Herm of Zeus Ammon


About this object

Herm of Zeus Ammon, part man, part beast, the head sits on a herm support which although extensively restored reflects the work's original format. Zeus Ammon was a sunchrestic deity of early classical origins. The facial features are human but the ears and the coiling of the ram's horns are bestial. The hair looks old fashioned in style, especially the roll at the back and the locks over the forehead which is combed in a flat pattern. The narrow eyes, the planar forehead, low brow and long moustache are features of early classical Greek art. A narrow hair band runs above the forehead, encircling the head and hanging down below the shoulders gives the head a religious aura. The open mouth seems to indicate to the oracle power of Jupiter.
In Roman times decoration with herms was extremely popular and the shafts with their supports helped define the space in gardens and domestic interiors. Jupiter Ammon was also an important religious figure for the Romans and very different to the classical Greek cult figure of Zeus. Jupiter Ammon was a tutelary deity of Alexander the Great and posthumous images of Alexander depict him with the horns of Ammon. Roman rulers used Jupiter Ammon as decoration on their armour and for its protective powers as well as for assesting the supremacy of the military.

Blundell falsely saw the name Ammon as Greek than Egyptian but he sensed the ideological power of the image.

Object specifics

  • Type
  • Culture
    Roman Imperial
  • Artist/Maker
    Unknown or unrecorded
  • Place made
    Europe: Southern Europe: Italy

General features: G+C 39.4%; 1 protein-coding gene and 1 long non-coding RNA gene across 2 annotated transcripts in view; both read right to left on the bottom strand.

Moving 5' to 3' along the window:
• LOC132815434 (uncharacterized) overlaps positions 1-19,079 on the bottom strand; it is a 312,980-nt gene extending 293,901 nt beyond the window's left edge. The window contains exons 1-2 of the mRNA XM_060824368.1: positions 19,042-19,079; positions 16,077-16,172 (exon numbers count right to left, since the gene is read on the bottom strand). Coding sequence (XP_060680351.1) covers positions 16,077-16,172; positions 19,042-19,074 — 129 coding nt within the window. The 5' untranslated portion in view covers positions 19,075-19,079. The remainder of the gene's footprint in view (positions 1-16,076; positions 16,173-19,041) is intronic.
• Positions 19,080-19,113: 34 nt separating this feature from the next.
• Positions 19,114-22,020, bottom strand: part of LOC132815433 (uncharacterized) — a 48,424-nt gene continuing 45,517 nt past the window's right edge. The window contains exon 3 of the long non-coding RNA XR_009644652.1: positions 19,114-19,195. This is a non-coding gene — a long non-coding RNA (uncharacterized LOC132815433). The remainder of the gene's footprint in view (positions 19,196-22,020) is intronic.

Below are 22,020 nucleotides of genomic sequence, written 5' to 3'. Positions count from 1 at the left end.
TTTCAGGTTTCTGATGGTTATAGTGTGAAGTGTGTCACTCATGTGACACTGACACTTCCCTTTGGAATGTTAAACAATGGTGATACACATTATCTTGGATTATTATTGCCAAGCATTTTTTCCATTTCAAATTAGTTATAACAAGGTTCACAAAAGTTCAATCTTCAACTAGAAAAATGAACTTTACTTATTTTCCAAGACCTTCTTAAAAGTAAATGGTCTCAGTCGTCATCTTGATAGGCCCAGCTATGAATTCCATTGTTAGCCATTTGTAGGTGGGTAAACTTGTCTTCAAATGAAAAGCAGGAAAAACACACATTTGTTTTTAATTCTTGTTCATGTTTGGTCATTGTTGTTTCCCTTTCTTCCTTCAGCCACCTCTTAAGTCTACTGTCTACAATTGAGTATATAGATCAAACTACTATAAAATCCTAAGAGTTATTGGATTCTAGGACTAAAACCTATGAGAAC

• Date made
    1st Century AD
  • Materials
  • Location
    World Museum, Level 3, Ancient Egypt Gallery
  • Acquisition
    Gift of Col. Joseph W Weld, 1959
  • Collector
    Henry Blundell
  • Place collected
    Europe: Southern Europe: Italy: Rome
  • Date collected
    Unknown or unrecorded
  • Measurements
    310 mm; 12 3/16 in
  • Note
    Said to have been found at Nettuno. Formerly belonged to Cardinal Alessandro Albani. Bought by Blundell from Bartolomeo Cavaceppi.
    Bartman accepted earlier scholars' observation about similarities with a herm in Kenwood and in the Vatican's Chiaramonti. There is a related herm in Copenhagen without horns which may have been broken. Bartman also identified similaries with a Munich herm of Jupiter Ammon but considered the Munich example to be more archaic than the Ince. The two may be different versions from the same workshop. Bartman believed the type to have been created originally as a herm form.
    Bartman finds the appearance of Jupiter Ammon in the entablure of the Forum Augustum in Rome closer to the Ince one and suggested that the horned head may represent the exotic East or Egypt, and signified for the Empire forged by Augustus.
  • Related people
    Alessandro Albani (Previous owner); Henry Blundell (Collector, previous owner); Bartolomeo Cavaceppi (Previous owner); Joseph William Col Sir Weld (Previous owner)

Explore related


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Previous owners

  • Joseph William Col Sir Weld

    Owned from: 1958
    How acquired: Unknown or unrecorded
    Owned until: 1959
    Disposal method: Unknown or unrecorded
  • Henry Blundell

    Owned from: Unknown or unrecorded
    How acquired: Unknown or unrecorded
    Owned until: 1810
    Disposal method: Unknown or unrecorded
  • Bartolomeo Cavaceppi

    Owned from: Unknown or unrecorded
    How acquired: Unknown or unrecorded
    Owned until: Unknown or unrecorded
    Disposal method: Unknown or unrecorded
  • Alessandro Albani

    Owned from: Unknown or unrecorded
    How acquired: Unknown or unrecorded
    Owned until: Unknown or unrecorded
    Disposal method: Unknown or unrecorded
Object view = Humanities
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